I am Assistant Professor in the Cultural Studies Department, and Coordinator of the Media Studies Program at Trent University (Canada).
My early PhD work focused on European migrant narratives, socially engaged art, and the futures of the image in ‘postnational’ collective memory. Since graduating in 2015, I moved on to explore the intersections between media and urban geography in collective memory studies, emphasizing questions of mobility, technology and infrastructure within practices of commemoration, the political uses and misuses of crowdsourcing maps, the discursive practices around smart cities, and theories of space in visual culture. I have made single-author contributions in each of these areas, and in 2018, I published a major editorial project on Geospatial Memory.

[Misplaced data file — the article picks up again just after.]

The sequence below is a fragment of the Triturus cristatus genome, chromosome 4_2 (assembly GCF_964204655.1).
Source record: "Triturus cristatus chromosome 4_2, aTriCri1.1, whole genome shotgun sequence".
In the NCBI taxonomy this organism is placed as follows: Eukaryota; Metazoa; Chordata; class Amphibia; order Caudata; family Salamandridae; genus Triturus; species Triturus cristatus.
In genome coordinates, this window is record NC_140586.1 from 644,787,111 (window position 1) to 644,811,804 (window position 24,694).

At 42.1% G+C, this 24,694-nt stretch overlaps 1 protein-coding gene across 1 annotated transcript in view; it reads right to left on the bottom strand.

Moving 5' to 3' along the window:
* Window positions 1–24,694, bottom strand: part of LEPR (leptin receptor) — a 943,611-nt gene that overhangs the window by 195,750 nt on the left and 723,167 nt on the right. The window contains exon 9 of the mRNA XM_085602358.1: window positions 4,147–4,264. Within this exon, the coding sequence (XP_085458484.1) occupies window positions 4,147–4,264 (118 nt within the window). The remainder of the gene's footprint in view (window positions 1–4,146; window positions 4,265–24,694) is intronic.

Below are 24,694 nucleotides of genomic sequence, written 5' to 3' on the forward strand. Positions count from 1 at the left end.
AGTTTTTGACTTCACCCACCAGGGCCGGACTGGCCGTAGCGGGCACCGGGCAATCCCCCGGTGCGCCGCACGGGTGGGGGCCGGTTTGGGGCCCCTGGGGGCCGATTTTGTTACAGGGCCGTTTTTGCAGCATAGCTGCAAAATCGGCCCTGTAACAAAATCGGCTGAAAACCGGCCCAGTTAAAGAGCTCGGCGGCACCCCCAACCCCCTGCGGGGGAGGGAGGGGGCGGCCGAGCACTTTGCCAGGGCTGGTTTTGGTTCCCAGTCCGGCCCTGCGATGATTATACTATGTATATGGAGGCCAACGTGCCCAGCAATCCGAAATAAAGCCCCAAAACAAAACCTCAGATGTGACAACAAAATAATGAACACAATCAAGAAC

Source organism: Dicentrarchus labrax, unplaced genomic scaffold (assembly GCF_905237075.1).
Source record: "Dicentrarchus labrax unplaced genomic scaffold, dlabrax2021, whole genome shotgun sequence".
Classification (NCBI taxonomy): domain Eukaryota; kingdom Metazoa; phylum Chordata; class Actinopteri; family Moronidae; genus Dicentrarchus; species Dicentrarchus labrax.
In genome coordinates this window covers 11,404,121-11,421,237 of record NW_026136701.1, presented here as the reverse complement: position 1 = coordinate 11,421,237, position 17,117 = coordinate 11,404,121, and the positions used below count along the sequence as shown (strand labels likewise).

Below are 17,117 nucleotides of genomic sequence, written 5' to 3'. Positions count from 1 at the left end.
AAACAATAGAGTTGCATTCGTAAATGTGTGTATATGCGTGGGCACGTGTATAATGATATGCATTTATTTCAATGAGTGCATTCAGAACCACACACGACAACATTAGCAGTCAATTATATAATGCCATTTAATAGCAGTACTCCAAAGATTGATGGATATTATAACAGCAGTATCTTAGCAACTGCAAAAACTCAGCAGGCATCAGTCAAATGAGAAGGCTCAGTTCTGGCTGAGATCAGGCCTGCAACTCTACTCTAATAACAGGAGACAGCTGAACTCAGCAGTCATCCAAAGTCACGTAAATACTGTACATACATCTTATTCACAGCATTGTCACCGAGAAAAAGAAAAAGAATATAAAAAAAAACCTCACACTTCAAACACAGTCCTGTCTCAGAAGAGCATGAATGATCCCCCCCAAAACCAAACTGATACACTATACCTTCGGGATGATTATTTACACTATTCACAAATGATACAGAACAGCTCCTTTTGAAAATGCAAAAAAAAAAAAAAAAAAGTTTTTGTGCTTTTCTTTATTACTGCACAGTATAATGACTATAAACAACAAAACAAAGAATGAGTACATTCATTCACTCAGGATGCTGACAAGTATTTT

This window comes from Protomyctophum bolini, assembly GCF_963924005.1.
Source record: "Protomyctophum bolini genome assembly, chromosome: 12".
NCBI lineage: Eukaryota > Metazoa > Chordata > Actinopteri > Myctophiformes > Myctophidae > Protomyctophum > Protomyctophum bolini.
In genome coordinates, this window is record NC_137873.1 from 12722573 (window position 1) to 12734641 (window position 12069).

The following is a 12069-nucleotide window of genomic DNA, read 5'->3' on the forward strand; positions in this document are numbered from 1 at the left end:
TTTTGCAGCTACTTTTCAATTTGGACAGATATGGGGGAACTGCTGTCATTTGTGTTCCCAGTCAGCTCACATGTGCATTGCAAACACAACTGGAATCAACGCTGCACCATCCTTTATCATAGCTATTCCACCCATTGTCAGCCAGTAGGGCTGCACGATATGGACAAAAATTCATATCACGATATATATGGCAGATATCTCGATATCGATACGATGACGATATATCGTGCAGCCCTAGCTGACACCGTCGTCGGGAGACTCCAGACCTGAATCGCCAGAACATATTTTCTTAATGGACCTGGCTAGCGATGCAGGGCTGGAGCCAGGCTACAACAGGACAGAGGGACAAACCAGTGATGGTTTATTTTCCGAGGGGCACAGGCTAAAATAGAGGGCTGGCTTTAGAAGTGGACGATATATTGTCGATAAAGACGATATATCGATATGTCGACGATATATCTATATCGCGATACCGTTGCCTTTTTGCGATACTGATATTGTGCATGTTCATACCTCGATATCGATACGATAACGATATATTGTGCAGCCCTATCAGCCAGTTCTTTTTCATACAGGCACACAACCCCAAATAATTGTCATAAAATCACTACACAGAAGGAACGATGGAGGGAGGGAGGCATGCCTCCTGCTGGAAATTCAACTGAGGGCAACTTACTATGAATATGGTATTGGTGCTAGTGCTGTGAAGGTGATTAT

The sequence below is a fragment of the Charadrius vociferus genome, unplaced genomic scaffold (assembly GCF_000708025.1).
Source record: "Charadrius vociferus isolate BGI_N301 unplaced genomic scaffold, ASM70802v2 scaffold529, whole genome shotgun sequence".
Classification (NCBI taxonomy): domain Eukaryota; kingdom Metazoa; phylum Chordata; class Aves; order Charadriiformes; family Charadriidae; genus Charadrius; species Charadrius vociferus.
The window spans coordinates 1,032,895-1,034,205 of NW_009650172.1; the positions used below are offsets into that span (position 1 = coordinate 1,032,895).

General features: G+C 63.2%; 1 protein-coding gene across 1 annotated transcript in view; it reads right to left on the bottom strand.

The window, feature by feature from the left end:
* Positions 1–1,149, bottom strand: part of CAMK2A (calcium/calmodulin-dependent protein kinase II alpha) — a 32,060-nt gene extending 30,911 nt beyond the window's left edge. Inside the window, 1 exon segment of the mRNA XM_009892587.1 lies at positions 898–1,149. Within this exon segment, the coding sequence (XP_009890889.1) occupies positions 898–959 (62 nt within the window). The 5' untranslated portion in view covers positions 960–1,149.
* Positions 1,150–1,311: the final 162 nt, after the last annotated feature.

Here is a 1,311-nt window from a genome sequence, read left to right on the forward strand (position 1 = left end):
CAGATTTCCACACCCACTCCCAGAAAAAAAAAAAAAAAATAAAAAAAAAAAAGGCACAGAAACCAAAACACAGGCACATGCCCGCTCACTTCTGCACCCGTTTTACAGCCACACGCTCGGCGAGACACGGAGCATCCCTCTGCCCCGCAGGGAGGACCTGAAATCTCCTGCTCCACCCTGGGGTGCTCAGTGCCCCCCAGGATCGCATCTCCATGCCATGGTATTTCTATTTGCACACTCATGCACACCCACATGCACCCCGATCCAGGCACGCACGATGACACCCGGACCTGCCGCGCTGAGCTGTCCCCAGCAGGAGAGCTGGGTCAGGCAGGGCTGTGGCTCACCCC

My current research focuses on issues of policing, urbanism and data ethics. I am working on a project that addresses how mobile policing apps inform urban policy and planning initiatives, and how prompting devices shape our media ecologies and spatial imaginaries. This work has developed from my ongoing role as PI for a SSHRC Explore Grant (2020-21) on Ecology, Infrastructure and Mobility in Communications Research, which aims to develop alternative methodologies for understanding the prevalence of everyday surveillance tools, including biometric sensor devices, safety apps, amber alerts, and meteorological systems.
I serve as an Assistant Editor at Media Theory (MT), an international and independent peer-reviewed journal. I also serve as President of the Canadian Comparative Literature Association (CCLA).
In June 2020, I published a short article on COVID-19 and the Politics of Locations.
Students may be interested in a quick link to my courses (2020-21).
This website allows you to view my cv, research materials including publications, and teaching materials including course outlines.